Procedure We recruited participants from a regional behavioral health hospital, and we
screened for study inclusion through hospital chart review and face-to-face interactions with the principal investigator (PI). Participants and their parents/guardians gave appropriate informed consent. Consent for audio recording was also obtained. Individuals participated in this study during their stay at the hospital, and no one was contacted once discharged. Each participant’s treatment team was notified about interviews. Data collection was anonymous. Before initiating the interview, we read aloud the MTRR-I prompt to review the purpose of the interview. At 30-minute intervals, we asked participants if they felt comfortable continuing the interview, if they wanted to take a break, and if they wanted to get anything to eat or drink. After the interview, we thanked participants and asked them if they were experiencing any emotional upset as a result of the interview. All participants denied upset emotions or suicidal/homicidal thoughts. Each interview lasted approximately one hour. Narratives were subsequently rated using the companion rating scale.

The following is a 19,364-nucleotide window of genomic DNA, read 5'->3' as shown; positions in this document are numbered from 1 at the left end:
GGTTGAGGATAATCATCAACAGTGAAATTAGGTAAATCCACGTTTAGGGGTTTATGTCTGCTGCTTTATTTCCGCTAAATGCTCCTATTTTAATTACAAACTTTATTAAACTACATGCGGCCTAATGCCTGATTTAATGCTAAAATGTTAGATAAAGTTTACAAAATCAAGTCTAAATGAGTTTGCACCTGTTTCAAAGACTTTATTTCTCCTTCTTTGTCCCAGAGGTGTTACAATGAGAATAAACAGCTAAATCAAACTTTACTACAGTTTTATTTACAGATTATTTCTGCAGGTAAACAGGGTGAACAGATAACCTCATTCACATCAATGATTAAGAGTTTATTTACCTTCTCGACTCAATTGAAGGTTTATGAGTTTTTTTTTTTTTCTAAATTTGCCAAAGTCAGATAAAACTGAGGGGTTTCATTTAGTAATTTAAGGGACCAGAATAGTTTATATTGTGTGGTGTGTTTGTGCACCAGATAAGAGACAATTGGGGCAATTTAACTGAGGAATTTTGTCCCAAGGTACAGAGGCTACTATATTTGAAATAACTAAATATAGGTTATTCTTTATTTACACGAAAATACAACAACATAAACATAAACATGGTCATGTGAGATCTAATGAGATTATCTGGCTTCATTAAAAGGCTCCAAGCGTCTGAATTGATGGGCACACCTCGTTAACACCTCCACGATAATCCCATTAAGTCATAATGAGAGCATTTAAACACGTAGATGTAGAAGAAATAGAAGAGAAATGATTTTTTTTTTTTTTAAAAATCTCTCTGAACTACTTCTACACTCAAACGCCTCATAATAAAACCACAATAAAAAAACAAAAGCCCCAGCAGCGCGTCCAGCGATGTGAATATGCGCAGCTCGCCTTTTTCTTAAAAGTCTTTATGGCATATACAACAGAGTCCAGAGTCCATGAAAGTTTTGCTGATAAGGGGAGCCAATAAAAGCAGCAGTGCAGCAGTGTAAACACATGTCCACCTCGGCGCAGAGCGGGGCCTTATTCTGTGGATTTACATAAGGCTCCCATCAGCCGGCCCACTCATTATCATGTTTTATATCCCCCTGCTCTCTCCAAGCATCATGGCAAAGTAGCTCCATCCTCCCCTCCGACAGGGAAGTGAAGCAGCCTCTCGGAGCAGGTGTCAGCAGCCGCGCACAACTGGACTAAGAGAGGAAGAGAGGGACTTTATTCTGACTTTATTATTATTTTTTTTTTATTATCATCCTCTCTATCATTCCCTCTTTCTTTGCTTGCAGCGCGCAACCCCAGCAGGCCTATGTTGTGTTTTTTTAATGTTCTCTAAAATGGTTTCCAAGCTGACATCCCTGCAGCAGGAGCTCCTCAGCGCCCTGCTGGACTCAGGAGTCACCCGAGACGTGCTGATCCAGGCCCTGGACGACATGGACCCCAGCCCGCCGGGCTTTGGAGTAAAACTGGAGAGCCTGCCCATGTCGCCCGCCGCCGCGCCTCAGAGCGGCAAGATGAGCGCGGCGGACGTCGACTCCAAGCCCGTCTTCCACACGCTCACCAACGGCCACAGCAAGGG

We utilized a mixed-methods approach, focusing on participant narratives and self-reports. Due to the phenomenological nature of the study, the analysis was heavily weighted on qualitative profiles. Recurrent themes were identified and highlighted for each birth order. We recorded and transcribed interviews and rated interviews using the MTRR-99. We tabulated individual recovery/resiliency scores (r/r) using the eight domains of the MTRR-99. These domains were:
1. Authority Over Memory: ability to coherently recollect past events 2. Integration of Memory and Affect: psychological and emotional congruency 3. Affect Tolerance and Regulation: emotional regulation with painful memories 4. Symptom Mastery and Positive Coping: positive coping mechanisms 5. Self-Esteem: valuing oneself